JJ: All right. No.

Zoë: Too bad we’re going

JJ: Okay.

Zoë: What’s the future technology you most want right now?

JJ: A better understanding of AI, the artificial intelligence and how to positively use it in my business moving forward.

Zoë: Okay. Best tip you ever got for leadership?

JJ: In the absence of leadership, you have to become the leadership.

Zoë: Yep, step into the void. Love it. Number three, what’s one problem in the workplace you’d love to wave a magic wand and be fixed right now?

JJ: Self-discovery, as in too many people that don’t understand or don’t know themselves and how to protect themselves from themselves. S stronger sense of self.

Zoë: Awesome. And number four, thumbs up or thumbs down? Who’s the leader you want to give a thumbs up to or a leader you want to give a thumbs down to?

JJ: Let’s go give a positive thumbs up. Dr. Robert A Rohm. Big influencer in my life since 1999. Opened my eyes to how to do just the next right thing.

Zoë: Very nice. Number five: favourite leadership book or podcast.

JJ: I’m old school so I’m gonna go with the one that influenced me to get an appetite and reading which is the first one was Thinking Grow Rich by Napoleon Hill.

Zoë: Oh really?

JJ: Yeah, Thinking Grow Rich, it’s just, it feeds both my C and my D trait. Think about the “C” trait and grow the “D” trait.

Zoë: Yeah. Love it. Awesome. Well, that was pretty fast five. So that was the fast five.

JJ: I survived.

Zoë: You did!

JJ: Do I get a t-shirt?

Zoë: No, no t-shirts yet for the past five

Zoë: JJ, is there a question that I haven’t asked that you’d like me to ask? And you’d like to answer?

JJ: No, not really. I think we’ve addressed it. Ahh, there’s a misconception in regards to the whole when, there’s always been an attraction to the word spy. And I think it’s one of the oldest professions that exist. Sales, prostitution, and spying, I think they’re one of the oldest. Even at the time of Moses, he sent out the spies, that would have been me to spy in the land. So I would have had a job way, way back then. But there’s a misconception, right? Because of the media and how they portray the James Bond series or Mission Impossible, the glamour is almost impossible when they’re travelling from different countries. But it’s very captivating to watch. And you see, all the widgets and the gadgets like my ring don’t do anything. My watch has no laser. I’m not so good at playing poker.

So there’s a lot of misconception. They’re fun to watch. But there are also documentaries that are very good on Netflix, on the whole spy industry, which has more realism in it.

As in less glamour, it takes a lot of time to become an operative. I just had a small window in that area, but there are others that have a whole lifetime in that industry. So, just so people know that there are a lot of misconceptions out there, they should look for more of the documentary history than the Hollywood version of the spy industry.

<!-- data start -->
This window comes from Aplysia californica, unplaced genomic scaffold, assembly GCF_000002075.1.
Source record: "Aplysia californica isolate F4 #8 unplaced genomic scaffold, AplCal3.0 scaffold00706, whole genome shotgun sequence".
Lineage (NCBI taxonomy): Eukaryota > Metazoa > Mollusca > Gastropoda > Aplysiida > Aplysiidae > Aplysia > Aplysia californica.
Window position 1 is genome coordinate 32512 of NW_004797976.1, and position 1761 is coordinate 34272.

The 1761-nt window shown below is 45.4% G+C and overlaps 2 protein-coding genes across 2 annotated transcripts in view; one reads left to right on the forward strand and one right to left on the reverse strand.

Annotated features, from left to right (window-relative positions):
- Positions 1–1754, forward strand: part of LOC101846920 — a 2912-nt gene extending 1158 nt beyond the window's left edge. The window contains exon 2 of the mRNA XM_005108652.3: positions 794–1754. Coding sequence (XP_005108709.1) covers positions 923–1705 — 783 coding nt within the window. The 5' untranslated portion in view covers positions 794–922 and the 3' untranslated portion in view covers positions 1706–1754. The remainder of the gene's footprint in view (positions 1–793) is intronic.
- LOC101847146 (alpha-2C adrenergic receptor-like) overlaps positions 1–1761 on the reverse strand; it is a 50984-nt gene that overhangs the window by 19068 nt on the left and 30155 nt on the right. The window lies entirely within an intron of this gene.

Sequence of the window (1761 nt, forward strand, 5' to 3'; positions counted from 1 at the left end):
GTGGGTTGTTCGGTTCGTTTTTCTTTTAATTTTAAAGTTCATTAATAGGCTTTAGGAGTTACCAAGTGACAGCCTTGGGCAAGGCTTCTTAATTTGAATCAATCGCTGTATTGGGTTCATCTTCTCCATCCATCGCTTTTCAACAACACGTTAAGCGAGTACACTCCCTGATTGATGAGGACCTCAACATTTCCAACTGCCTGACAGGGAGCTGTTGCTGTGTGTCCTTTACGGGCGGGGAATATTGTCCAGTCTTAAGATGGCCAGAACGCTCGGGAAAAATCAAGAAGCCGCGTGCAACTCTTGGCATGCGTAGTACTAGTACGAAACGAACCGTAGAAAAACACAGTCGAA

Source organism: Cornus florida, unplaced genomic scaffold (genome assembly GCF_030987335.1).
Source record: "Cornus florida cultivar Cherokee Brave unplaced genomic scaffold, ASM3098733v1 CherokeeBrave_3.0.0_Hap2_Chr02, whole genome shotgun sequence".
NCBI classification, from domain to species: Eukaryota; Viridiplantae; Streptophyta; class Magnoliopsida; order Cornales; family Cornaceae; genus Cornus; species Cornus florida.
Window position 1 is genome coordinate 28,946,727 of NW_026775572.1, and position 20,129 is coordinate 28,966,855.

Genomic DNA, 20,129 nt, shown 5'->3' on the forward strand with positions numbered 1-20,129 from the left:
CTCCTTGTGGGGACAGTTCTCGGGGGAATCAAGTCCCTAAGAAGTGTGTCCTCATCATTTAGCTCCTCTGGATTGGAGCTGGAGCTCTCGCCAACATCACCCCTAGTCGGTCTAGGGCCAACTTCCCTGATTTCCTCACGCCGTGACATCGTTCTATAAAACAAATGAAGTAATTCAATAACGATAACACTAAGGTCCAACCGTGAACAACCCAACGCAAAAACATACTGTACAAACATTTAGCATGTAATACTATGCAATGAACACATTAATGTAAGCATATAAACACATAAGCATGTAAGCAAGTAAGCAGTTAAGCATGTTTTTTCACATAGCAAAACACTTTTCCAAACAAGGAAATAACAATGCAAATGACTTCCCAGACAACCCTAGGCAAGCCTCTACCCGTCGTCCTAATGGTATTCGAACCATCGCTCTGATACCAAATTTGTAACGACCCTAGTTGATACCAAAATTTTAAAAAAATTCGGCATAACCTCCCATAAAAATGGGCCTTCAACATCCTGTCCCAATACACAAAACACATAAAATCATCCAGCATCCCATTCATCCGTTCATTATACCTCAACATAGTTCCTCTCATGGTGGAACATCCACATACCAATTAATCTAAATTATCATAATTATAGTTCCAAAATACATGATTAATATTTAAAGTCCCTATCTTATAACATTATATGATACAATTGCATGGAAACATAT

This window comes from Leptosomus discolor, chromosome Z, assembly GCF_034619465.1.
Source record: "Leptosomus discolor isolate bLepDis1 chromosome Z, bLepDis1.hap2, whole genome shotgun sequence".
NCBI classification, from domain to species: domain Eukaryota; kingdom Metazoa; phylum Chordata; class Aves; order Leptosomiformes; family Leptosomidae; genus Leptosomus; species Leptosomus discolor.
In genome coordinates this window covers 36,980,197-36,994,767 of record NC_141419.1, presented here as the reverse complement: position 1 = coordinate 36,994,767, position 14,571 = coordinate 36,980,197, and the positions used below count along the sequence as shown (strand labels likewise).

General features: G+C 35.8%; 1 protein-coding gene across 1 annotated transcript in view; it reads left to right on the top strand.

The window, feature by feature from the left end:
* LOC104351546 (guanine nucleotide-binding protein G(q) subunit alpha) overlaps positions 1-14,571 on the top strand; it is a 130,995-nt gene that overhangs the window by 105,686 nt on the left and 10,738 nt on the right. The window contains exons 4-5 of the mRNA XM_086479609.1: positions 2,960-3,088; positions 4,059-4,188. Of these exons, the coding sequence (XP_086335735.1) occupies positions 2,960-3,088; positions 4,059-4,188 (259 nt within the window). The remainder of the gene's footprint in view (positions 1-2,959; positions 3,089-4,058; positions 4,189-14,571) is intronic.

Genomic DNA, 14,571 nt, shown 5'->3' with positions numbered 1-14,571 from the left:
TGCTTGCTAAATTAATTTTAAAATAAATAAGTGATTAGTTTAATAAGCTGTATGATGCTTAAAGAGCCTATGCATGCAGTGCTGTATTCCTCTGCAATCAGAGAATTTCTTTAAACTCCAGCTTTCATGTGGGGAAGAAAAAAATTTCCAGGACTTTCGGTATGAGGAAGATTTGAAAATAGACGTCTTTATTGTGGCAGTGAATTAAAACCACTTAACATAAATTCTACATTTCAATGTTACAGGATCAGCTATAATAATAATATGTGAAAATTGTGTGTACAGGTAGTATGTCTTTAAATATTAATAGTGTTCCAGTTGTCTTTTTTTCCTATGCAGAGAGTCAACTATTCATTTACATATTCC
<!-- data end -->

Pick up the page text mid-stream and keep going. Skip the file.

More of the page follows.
Zoë: Well, thank you for that. I will endeavour to do both because the spy thrillers are still good. And realism, why not? Differ the fiction with the reality that suits me as an author as well. JJ, this has been really fantastic. I’ve loved your insights. It was amazing to hear about your stories as a spy,

JJ: Retired.

Zoë: Retired spy. And all the insights he had about people really and which is a core to leadership. So thank you so much for coming on the show.

JJ: My pleasure. My pleasure.

Zoë: Well, that was super fun for me. I really love the spy world. I love reading spy thrillers and watching spy movies. And it was awesome to meet a real live spy or intelligence agent. So, my takeaway actually was to practice saying the same message in the four methodologies or the four ways of giving a message to express it by being firm for the directive style or dominant style, I should say. The fun way of expressing something for the I influence or inspirational people. The friendly methodology for the supportiveness, steadiness people and a factual way for the conscientious, cautious people. Firm, fun, friendly and factual. I think that’s a really powerful way to learn how to channel your message so that it lands the way that people want to receive their information.

JJ Brun, The Retired Spy

JJ Brun is a recognized global authority on human behaviour, communications, and relationship development who served for 20 years in the Canadian Forces in the field of Human Intelligence. JJ has dedicated his life and his business to training thousands of people in the principles of human behaviour and effective communication practices across cultures.